I was walking around Queens the other day with a camera for the first time in a few weeks and I started to think about all of Vivian Maier’s undeveloped rolls of film, which also brought to mind the stash Winogrand left when he died. What exactly happened to both of these photographers that made them seemingly not really care about viewing the results of their street work?
It’s nearly impossible to figure out the motivations of another person, so naturally much of this is just speculation. I began to wonder if both simply had some sort of satori moment with their photography, after which they simply found bliss in the act of photographing on the streets and weren’t really concerned with the resulting photographs.
Think about it. You work for years to hone a craft, spend hours wandering around the streets, and then simply leave it at that. You have no idea if what you’re doing is working, nor show a desire to take any sort of pleasure in reflecting on your own work. To just go out and do it with no concern about viewing the results takes incredible discipline.
In Maier’s case I’m starting to get the impression that she knew she was good and simply wasn’t interested sorting through all the results. I could see her chuckling to herself thinking about the poor fool who’d have to develop all her film (Sorry John!).
The Flow of Life
Or maybe it was something else. Street photographers tend to be a bit of strange breed, and spending hours myself out shooting I can say that part of the joy is simply being out in the flow of life. Many times the photographs really are just a bi-product of those long walks through the streets. For some, this maybe part of the reason that street photography seems random and unfocussed at times. Well, it is random and unfocussed at times, and I think that’s the way many street photographers prefer it.
It could also be that Maier and Winogrand reached an understanding about the abundance of opportunity that immersing yourself in the flow of life offers. They probably deeply understood that there were always more photographs to be made. They could go out into the street any day and make new work. There really was no rush or any need to view certain work as more important than any other. It all came from the same flow of life, which is constant, day after day, year after year.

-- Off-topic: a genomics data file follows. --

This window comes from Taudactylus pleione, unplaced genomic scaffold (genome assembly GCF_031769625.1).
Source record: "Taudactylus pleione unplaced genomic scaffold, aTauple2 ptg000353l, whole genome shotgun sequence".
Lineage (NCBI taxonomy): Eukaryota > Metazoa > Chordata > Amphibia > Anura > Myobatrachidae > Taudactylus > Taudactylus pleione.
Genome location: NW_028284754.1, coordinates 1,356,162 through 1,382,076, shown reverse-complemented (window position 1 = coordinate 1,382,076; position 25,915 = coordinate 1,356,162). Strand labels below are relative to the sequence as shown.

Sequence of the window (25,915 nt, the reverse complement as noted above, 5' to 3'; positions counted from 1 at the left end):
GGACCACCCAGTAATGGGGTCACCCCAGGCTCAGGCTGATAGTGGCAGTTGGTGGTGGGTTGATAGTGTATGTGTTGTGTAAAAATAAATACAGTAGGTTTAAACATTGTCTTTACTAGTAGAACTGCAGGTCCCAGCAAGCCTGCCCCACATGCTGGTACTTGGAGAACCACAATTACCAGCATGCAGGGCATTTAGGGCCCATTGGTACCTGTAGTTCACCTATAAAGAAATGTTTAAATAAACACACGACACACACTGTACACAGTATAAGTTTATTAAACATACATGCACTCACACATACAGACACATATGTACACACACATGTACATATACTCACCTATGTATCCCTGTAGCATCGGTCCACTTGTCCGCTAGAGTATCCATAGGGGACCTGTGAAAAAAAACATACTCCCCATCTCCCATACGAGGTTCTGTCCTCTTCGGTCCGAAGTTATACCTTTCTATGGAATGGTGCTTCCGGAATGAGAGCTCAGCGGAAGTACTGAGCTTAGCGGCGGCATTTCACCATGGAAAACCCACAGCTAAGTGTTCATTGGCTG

I tried to think of other creative disciplines where artists never see the results of their efforts. What came to mind was improv. I studied long form improv for a few years and have been an admirer since. While not exactly like leaving rolls of film undeveloped for years, there are some correlations to improv I think. Essentially improvisers go out and perform each night, and once they’re done, they’ll never see that performance again (unless it’s being recorded of course!).
For improvisers, being in the moment and creating spontaneously is the final product of their efforts. They aren’t creating art that will be consumed at a later time.
The same can be said of musical improvisation too, especially jazz or hip hop. How much great music do you think Charlie Parker or Miles Davis made while improvising that was never heard again?
I’ve always felt there was a strong connection between street photography and improv. Blake Andrews touched on this a few weeks in his post about photography and uncertainty.
Photographs which occur in an uncertain environment have an energy that is often lacking in planned images. The purest example is street photography. A street photographer has no idea what he or she will see from one second to the next, and the best street photos feed on that energy.
There are many truisms about living in the moment that we’ve all heard and probably try to live by. Thinking about Maier and Winogrand and all the work they left behind, I’m left wondering if they truly did enter some sort of state of being where living moment to moment on the street with their cameras became the final product of their efforts, much like the improvisers.
And the photographs, well, they simply probably could never compete with those experiences which is why the rolls piled up and were left for others to sort out, and us to enjoy.
(You can view more on the Vivian Maier story here, where I’ve compiled links and quotes.)